“More than anything, she gave herself the freedom to feel Clare’s messiness and complexity,” Tigelaar explains. “We worked with a wonderful collaborator, Kim Gillingham, who’s an acting coach, and she told us we didn’t need perfection. Kathryn was fearless in bringing those parts of herself to the table, and it allowed everyone to be equally brave.”

Kathryn Hahn as Clare and Tanzyn Crawford as Rae in Tiny Beautiful Things.

Courtesy of Hulu

Hahn had a couple of workshops—one before and one during production—with Sarah Pidgeon, the actress from The Wilds who plays young Clare, to find any connective tissue between their versions of the character. But it soon became clear to both of them, Hahn says, that young Clare couldn't have any idea who she would become decades down the road, so it was not as necessary for them to discuss their own takes on the role ad nauseam.

Even at the end of the season, when both Clares share scenes reflecting on Frankie’s untimely passing, Hahn felt it was important for her and Pidgeon to have their own kind of “parallel experience.” They shot their scenes separately and the editors were able to put them together in post-production. In the earlier timeline of the show, Clare is “in such a raw state of grief, her mother had just died, and [my] Clare had 20 years of experience of how to defend herself and cope and find addictive, unhealthy, and healthy ways of burying that pain,” Hahn says.

Instead, Pidgeon shadowed Hahn for a couple of episodes, and the co-stars would send each other poems and music, which “was a beautifully nonverbal way of connecting,” Hahn says. “It didn’t feel like anyone had to match or mimic anything performance-wise.”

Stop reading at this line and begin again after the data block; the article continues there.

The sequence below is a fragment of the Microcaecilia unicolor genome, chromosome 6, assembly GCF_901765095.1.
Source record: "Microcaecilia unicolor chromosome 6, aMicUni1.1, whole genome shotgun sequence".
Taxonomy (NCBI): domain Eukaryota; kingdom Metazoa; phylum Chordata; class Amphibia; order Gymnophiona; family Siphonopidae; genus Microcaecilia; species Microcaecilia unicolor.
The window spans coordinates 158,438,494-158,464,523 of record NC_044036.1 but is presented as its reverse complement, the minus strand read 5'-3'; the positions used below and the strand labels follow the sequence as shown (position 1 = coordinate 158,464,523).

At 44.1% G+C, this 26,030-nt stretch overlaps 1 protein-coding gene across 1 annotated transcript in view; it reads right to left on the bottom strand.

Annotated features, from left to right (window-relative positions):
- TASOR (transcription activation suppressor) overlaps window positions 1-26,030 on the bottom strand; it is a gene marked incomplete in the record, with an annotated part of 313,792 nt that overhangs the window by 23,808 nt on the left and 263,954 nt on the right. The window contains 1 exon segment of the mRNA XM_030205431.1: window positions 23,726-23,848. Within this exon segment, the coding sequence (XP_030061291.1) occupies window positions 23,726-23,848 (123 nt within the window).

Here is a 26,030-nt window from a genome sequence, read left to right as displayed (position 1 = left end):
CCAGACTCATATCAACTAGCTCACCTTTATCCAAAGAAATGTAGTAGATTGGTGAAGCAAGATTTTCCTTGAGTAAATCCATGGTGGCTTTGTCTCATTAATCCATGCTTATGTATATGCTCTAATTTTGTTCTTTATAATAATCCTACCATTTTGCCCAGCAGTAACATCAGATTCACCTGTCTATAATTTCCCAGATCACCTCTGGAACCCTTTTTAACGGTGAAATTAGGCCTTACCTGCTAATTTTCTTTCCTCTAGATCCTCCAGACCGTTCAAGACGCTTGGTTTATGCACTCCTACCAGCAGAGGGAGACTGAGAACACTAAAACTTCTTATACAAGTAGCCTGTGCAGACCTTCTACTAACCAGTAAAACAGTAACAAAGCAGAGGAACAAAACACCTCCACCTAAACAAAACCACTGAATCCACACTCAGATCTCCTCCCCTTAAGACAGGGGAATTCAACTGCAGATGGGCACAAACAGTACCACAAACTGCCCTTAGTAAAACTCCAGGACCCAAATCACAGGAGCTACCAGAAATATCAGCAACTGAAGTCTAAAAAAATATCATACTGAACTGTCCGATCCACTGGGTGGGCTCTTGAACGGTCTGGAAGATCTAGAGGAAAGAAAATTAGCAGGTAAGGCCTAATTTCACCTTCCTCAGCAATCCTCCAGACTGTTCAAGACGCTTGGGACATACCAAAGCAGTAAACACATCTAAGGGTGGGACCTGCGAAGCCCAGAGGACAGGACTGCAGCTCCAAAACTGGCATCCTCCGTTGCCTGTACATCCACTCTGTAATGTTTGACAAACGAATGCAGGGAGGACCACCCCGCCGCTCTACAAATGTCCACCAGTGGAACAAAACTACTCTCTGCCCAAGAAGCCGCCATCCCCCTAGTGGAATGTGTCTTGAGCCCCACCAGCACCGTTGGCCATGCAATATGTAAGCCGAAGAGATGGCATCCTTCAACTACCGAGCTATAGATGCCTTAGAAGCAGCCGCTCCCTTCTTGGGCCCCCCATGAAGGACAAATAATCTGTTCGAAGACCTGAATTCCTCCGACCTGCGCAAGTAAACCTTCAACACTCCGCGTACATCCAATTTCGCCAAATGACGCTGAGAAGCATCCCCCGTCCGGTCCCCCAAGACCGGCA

Kathryn Hahn as Clare and Quentin Plair as Danny in Tiny Beautiful Things.

Courtesy of Hulu

When viewers first meet Clare in the present, she is inebriated after attending a party at the nursing home where she works; then, she’s forced to break into her own house after her husband kicks her out. For Hahn—who says she felt immediate chemistry with Plair and Crawford to form the unit at the heart of the show—the raw, unfiltered nature of Clare’s family life will resonate with viewers, especially those who have been spouses and parents for a long time.

“Her biggest conflict with her daughter, Rae, is the pressure that she’s putting on her to fulfill things that she was unable to fulfill in herself,” Hahn explains. “Her daughter is going through her identity journey, and she is trying to keep up. [Clare and Danny] love each other so deeply, but they’ve just been on cruise control. He is sick of being second fiddle to her brother. She can’t quite let go; she needs to grieve her mom’s death and can’t figure out how.”

As she’s gotten older, Hahn says her hunger for telling deeper stories about womanhood has only grown—and she satisfies the appetite through long-form storytelling on television. It hardly seems like a coincidence, then, that her return to the medium has coincided with a growing wave of other seasoned actresses executive producing their own projects and making space to redefine what it means to be a woman of a certain age in this business.

Hahn discovered there is beauty in the unknown. “I don’t know a person on the planet that I particularly trust who says they have their shit together,” Hahn told reporters with a laugh during a Television Critics Association panel for the show in January. “We are constantly trying to figure it out, and that’s the beauty of any of these roles I’ve been lucky enough to play. The place that I love to be as an actor is between that catch in your throat of: ‘Is it going to be a laugh or a sob?’ I guess that place is called a ‘mess.’ But, to me, that’s just called being a person, and that’s my favorite genre.”

Tiny Beautiful Things premieres Friday on Hulu.